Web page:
East Timor's Commission for Reception, Truth and Reconciliation has called on countries to make military assistance to Indonesia "totally conditional on progress towards full democratization, the subordination of the military to the rule of law and civilian government, and strict adherence with international human rights..."

ETAN advocates for democracy, justice and human rights for East Timor and Indonesia. ETAN calls for an international tribunal to prosecute crimes against humanity committed in East Timor from 1975 to 1999 and for continued restrictions on U.S. military assistance to Indonesia until there is genuine reform of its security forces. For additional background, see


see also

Human Rights First: Secretary Rice Should Raise Human Rights in Talks with Indonesian President

U.S.-Indonesia Military Assistance page

[Federal Register: March 29, 2006 (Volume 71, Number 60)]
[Page 15797]
From the Federal Register Online via GPO Access []



[Public Notice 5354]

Bureau of Political-Military Affairs: Export of Lethal Defense 
Articles/Defense Services to Indonesia

AGENCY: Department of State.

ACTION: Notice.


SUMMARY: Notice is hereby given that requests for the export or 
retransfer of lethal defense articles to Indonesia (and defense 
services related to such lethal defense articles) pursuant to section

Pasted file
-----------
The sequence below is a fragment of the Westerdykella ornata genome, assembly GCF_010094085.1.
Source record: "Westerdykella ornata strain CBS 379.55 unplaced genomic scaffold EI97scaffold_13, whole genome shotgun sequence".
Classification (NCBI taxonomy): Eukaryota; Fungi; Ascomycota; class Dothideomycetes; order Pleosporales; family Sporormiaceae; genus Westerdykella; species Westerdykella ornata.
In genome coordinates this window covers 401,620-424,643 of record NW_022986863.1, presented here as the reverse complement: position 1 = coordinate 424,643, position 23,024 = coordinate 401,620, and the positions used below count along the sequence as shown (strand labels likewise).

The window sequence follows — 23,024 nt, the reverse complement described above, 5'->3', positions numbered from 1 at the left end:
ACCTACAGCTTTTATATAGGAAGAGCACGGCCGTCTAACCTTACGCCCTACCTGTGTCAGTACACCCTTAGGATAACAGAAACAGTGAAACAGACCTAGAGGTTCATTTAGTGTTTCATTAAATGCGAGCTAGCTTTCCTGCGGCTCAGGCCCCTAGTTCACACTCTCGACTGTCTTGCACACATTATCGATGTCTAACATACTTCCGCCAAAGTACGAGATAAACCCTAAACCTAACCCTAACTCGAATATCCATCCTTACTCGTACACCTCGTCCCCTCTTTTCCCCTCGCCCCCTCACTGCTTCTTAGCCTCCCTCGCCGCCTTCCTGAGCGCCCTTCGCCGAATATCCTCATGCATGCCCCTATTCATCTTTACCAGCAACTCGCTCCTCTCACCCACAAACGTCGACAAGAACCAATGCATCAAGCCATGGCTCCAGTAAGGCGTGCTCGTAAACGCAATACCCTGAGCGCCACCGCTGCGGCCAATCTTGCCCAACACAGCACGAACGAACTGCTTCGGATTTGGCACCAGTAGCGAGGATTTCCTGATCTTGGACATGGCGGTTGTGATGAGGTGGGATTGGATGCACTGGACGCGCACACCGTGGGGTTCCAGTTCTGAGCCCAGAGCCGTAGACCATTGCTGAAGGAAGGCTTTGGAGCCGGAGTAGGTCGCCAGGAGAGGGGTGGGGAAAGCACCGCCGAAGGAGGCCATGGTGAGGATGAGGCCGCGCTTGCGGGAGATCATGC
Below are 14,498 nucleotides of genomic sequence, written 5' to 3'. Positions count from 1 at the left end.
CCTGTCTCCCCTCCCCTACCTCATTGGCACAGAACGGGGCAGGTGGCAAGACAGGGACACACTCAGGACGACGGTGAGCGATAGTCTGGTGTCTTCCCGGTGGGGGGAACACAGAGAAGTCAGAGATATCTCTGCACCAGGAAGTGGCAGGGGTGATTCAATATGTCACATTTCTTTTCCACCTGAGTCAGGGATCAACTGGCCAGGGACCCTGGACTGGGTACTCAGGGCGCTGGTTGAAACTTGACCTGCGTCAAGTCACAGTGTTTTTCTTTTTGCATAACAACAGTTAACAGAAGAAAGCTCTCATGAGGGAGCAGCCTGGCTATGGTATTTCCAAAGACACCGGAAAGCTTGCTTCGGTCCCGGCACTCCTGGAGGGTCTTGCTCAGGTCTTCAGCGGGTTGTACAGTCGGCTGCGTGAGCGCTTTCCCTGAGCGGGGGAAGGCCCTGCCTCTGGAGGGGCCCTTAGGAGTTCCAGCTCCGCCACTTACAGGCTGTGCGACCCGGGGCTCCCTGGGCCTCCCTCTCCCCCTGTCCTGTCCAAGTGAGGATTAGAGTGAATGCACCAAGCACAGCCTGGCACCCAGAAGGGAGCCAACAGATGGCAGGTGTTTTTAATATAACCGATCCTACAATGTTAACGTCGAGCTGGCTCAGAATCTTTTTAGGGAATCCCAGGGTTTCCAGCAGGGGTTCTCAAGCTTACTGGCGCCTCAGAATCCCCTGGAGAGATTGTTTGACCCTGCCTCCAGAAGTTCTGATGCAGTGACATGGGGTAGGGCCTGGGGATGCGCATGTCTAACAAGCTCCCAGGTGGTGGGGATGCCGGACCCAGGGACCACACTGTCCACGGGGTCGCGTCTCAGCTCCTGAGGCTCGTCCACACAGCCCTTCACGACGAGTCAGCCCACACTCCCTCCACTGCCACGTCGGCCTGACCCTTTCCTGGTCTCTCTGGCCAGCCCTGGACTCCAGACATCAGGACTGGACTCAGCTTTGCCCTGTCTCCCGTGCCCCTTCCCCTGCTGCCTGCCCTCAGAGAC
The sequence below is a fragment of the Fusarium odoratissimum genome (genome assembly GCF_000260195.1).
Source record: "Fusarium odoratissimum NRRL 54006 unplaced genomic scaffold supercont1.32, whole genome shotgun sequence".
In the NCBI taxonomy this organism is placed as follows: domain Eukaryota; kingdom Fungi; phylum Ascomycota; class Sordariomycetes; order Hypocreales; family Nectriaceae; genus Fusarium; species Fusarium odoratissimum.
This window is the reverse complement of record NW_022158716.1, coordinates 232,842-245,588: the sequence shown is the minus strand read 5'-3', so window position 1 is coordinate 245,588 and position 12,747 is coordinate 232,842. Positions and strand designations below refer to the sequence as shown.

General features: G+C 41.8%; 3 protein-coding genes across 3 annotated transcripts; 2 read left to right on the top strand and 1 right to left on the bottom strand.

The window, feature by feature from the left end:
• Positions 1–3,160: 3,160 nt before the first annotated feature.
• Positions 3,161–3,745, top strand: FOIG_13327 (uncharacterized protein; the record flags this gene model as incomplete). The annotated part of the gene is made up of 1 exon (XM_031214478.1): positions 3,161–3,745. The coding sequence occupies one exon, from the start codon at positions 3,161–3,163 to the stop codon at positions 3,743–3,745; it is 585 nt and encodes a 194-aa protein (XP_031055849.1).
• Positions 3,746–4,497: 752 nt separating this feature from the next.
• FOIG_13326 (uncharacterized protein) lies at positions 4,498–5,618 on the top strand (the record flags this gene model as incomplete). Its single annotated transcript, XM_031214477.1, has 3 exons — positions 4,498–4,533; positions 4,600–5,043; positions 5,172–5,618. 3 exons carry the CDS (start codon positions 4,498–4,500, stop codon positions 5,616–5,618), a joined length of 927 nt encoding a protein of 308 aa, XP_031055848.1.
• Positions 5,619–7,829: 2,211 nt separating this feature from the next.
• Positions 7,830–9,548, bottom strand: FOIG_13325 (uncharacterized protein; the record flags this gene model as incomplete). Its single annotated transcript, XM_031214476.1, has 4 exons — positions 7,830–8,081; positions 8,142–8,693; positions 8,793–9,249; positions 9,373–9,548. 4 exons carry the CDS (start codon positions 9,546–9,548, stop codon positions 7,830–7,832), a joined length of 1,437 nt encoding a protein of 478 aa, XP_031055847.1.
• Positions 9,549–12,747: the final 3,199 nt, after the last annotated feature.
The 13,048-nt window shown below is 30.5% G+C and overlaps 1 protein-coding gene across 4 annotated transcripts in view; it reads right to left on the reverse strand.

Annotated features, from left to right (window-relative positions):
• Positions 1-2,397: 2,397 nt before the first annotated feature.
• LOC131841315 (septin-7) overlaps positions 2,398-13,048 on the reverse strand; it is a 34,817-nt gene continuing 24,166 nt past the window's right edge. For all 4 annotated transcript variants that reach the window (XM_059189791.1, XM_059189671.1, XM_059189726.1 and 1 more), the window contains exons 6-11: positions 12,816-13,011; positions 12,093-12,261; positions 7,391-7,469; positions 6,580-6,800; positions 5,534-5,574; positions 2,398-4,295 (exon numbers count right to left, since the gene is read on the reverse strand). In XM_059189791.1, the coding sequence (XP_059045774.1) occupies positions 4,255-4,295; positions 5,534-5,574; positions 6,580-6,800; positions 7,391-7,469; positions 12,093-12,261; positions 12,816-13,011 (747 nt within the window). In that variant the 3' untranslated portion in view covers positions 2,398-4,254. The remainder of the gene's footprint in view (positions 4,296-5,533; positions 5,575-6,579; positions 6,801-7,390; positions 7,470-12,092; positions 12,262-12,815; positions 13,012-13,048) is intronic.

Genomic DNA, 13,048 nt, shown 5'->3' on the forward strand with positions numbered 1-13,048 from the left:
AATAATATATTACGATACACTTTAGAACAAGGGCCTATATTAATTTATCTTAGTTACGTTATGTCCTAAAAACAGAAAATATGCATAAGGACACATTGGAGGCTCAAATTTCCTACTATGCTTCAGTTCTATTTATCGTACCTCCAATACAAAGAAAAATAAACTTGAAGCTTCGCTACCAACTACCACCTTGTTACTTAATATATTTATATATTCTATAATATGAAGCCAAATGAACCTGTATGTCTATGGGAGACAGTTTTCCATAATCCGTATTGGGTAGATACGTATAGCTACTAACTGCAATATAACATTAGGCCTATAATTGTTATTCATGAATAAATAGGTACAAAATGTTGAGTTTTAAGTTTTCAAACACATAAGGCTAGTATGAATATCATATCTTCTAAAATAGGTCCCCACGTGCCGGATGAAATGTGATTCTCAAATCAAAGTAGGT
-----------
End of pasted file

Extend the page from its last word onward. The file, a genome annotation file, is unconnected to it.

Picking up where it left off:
38 of the Arms Export Control Act will be considered on a case-by-case 

DATES: Effective Date: March 29, 2006.

FOR FURTHER INFORMATION CONTACT: Mr. James Juraska, Office of Defense 
Trade Controls Policy, Department of State, Telephone (202) 663-22860 
or Fax (202) 261-8199.

SUPPLEMENTARY INFORMATION: It is the policy of the U.S. Government, 
effective as of March 17, 2006, to consider on a case-by-case basis 
applications for the export of lethal defense articles and related 
defense services to Indonesia. Section 599F(b) of the FY 2006 Foreign 
Operations, Export Financing and Related Programs Appropriations Act 
allows for the issuance of licenses for the export of lethal defense 
articles for the Indonesian Armed Forces should the Secretary of State 
waive, as being in the national security interest of the United States, 
legislative requirements for certification of certain conditions 
pertaining to Indonesia. Such a waiver was signed on November 16, 2005. 
The Department has also determined that it shall be U.S. Government 
policy to consider on a case-by-case basis applications for the export